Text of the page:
Monday, February 4, 2013

Ephemeral Blaznous

by Kathleen Bradean



Recent studies have determined that your brain doesn’t distinguish between actually doing something and reading about it. So my sex scene can make your brain think you actually had a sexual experience?  I don't think so. It might get you in the mood. It might set off body responses tied to arousal. But how much of that is the brain and how much is the body? Do the mechanisms of arousal (such as increased blood flow to the genitals) start a feedback loop of sexual expectation and more arousal? And is there causality between expectation and experience when you read? If you expect to be scared by a horror novel, is it more likely to scare you? Similarly if you expect to be turned on by erotica, are you more likely to get aroused?
I think quite a bit about what’s erotic and I have no clue how to begin to discuss it. Not one. Some things turn me on and I spend a lot of time analyzing why but I never figure it out. Part of that is because there's a gap between what's happening in my brain and my ability to describe it. It’s as if we don’t even have the language to describe the erotic.

When we try to talk about the erotic we often fall back on the symptoms (physical) because the causality (mental) is outside shared experience or whatever it is that gives us the ability to slap a word on an idea and pass it around like an appetizer tray at a party. Sex we can talk about forever because it’s fairly simple. It can be examined as a purely physical act. The erotic is far more mysterious.
There are infinite colors outside the visible spectrum and I guarantee you not one is named. Things can exist without having a word attached, but that makes it awfully hard to discuss them. So for the sake of argument, think of the concept of an unimaginable color and call it Ephemeral Blaznous. Why Blaznous? Because it couldn’t be called Ephemeral Blue. There may be millions of shades of blue but blue is a specific idea. Blue is something we can talk about and the letters B-L-U-E in that arrangement can contain the concept of it in text and evoke the image of it.The erotic isn't as easy as blue. As an idea, it's a slippery sucker that dodges just as you try to pin a definition on it. It changes over time. It hovers outside the spectrum. It's blaznous.(and yes, that's a made up word)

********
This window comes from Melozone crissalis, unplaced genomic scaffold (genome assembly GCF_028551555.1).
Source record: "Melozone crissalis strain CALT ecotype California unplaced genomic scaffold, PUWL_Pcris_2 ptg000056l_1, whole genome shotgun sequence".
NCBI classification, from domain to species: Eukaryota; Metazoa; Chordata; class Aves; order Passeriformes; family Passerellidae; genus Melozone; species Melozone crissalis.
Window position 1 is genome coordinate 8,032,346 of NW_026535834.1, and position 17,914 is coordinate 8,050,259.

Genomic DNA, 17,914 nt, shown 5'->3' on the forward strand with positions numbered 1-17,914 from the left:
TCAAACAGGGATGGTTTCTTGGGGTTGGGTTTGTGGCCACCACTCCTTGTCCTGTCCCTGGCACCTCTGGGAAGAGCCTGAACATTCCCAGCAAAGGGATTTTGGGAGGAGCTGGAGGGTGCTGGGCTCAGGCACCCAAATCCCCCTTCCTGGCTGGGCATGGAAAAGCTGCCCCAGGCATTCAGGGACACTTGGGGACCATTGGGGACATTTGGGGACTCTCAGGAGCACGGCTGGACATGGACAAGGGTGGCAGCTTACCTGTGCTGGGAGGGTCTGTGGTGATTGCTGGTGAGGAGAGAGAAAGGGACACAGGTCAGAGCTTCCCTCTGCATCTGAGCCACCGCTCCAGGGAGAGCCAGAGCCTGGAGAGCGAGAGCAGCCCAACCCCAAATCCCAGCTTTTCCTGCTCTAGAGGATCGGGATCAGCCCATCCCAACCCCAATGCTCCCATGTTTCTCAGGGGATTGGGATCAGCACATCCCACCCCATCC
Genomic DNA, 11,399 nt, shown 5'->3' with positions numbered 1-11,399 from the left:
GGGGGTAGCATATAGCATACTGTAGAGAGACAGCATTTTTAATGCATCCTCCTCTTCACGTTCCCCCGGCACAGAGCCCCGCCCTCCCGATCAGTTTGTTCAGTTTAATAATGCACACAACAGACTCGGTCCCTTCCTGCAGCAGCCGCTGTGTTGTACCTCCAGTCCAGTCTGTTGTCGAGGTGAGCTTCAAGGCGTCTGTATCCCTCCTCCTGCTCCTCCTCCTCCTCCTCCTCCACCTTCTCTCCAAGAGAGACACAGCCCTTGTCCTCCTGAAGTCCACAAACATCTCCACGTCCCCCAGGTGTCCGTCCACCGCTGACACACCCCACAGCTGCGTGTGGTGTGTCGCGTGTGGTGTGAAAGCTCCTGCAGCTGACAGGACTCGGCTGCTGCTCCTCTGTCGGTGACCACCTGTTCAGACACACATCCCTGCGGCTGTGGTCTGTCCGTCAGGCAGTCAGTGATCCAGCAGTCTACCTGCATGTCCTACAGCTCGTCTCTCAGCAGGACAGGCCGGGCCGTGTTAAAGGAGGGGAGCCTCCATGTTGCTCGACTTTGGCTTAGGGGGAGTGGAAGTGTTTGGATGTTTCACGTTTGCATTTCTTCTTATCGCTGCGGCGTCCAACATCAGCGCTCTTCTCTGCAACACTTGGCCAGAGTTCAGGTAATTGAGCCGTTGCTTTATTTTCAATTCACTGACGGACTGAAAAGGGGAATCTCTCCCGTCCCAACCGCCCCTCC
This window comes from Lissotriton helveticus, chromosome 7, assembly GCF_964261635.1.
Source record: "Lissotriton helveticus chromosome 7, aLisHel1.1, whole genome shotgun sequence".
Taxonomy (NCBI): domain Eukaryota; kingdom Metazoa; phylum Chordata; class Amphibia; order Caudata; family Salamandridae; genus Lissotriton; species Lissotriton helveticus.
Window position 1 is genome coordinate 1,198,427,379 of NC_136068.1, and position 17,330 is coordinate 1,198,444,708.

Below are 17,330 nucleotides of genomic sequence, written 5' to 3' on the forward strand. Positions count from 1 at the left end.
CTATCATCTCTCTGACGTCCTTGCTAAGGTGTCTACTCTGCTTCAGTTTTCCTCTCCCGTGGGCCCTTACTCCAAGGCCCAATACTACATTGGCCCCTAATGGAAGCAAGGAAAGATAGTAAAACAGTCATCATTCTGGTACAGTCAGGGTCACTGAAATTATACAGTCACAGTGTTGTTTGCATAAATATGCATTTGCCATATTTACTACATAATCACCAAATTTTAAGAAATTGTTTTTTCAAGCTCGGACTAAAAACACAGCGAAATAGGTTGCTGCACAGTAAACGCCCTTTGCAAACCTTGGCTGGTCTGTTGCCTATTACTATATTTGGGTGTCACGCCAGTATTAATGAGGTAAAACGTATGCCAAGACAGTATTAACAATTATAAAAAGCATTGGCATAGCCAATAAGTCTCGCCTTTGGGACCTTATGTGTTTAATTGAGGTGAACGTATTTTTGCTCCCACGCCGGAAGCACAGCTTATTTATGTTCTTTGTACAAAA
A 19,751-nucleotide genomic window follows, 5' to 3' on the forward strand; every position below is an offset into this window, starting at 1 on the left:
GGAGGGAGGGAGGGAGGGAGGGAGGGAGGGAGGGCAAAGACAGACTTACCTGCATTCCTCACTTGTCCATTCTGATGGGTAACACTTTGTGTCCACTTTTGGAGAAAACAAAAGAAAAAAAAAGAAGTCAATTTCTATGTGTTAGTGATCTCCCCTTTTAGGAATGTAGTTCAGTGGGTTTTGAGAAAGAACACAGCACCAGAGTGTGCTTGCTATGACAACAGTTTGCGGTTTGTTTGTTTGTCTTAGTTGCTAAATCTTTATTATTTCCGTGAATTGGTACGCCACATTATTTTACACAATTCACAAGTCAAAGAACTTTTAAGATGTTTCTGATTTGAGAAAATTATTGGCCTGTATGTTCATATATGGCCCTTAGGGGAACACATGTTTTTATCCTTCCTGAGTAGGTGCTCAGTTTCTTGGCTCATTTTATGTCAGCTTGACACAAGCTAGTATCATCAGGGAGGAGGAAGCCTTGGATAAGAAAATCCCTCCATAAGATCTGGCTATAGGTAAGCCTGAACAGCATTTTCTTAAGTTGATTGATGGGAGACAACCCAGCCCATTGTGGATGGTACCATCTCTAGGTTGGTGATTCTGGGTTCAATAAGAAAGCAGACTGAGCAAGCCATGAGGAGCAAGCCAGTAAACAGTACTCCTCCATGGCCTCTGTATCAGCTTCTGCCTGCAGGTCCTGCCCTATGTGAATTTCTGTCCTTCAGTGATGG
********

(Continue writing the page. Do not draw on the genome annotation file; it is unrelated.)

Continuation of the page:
I could tell you about things that turn me on, but only a general description of what I saw or read and I can't tell you why. The actual trigger, if there’s only one and it isn’t a cumulative thing, is a big old mystery. This is why I'm a bit in awe of the "porn" writers who can reach out and evoke a physical response to their words in just a few paragraphs. There's a real art to that. But it doesn't quite fit my idea of the erotic. What's most erotic thing? I don’t know it. Often, stories or movies almost reach the state of pure eroticism for me, but then they devolve into the physical because it’s easier that way or because the artist felt a need to resort to the shared vocabulary of sex or maybe they reach that state of Ephemeral Blaznous where everything gets hazy and fragments into uncertainty, and while they can reach for it, they can never drag it into the visible spectrum.  Much like my thoughts on this topic.

9 comments:

  1. And is there causality between expectation and experience when you read? If you expect to be scared by a horror novel, is it more likely to scare you? Similarly if you expect to be turned on by erotica, are you more likely to get aroused?

    Yes. Yes. And yes. Expectation is part of the game. Sometimes, the biggest part. Anticipation often overshadows the actual act.

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  2. Hi Kathleen!